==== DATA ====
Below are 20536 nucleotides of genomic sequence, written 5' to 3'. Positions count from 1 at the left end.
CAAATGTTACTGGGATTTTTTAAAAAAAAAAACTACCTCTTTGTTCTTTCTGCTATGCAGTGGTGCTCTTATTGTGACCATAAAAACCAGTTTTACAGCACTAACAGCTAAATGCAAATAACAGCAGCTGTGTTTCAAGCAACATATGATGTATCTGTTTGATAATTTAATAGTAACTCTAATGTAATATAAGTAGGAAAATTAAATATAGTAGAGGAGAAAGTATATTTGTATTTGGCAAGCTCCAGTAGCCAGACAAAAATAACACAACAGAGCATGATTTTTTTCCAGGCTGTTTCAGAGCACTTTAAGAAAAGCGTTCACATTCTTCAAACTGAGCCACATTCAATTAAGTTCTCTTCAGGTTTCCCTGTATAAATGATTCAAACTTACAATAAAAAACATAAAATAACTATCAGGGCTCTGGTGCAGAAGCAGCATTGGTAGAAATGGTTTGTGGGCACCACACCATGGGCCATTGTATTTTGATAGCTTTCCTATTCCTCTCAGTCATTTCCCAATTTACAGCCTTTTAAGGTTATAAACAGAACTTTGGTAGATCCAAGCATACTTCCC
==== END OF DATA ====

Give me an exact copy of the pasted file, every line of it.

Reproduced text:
Below are 20536 nucleotides of genomic sequence, written 5' to 3'. Positions count from 1 at the left end.
CAAATGTTACTGGGATTTTTTAAAAAAAAAAACTACCTCTTTGTTCTTTCTGCTATGCAGTGGTGCTCTTATTGTGACCATAAAAACCAGTTTTACAGCACTAACAGCTAAATGCAAATAACAGCAGCTGTGTTTCAAGCAACATATGATGTATCTGTTTGATAATTTAATAGTAACTCTAATGTAATATAAGTAGGAAAATTAAATATAGTAGAGGAGAAAGTATATTTGTATTTGGCAAGCTCCAGTAGCCAGACAAAAATAACACAACAGAGCATGATTTTTTTCCAGGCTGTTTCAGAGCACTTTAAGAAAAGCGTTCACATTCTTCAAACTGAGCCACATTCAATTAAGTTCTCTTCAGGTTTCCCTGTATAAATGATTCAAACTTACAATAAAAAACATAAAATAACTATCAGGGCTCTGGTGCAGAAGCAGCATTGGTAGAAATGGTTTGTGGGCACCACACCATGGGCCATTGTATTTTGATAGCTTTCCTATTCCTCTCAGTCATTTCCCAATTTACAGCCTTTTAAGGTTATAAACAGAACTTTGGTAGATCCAAGCATACTTCCC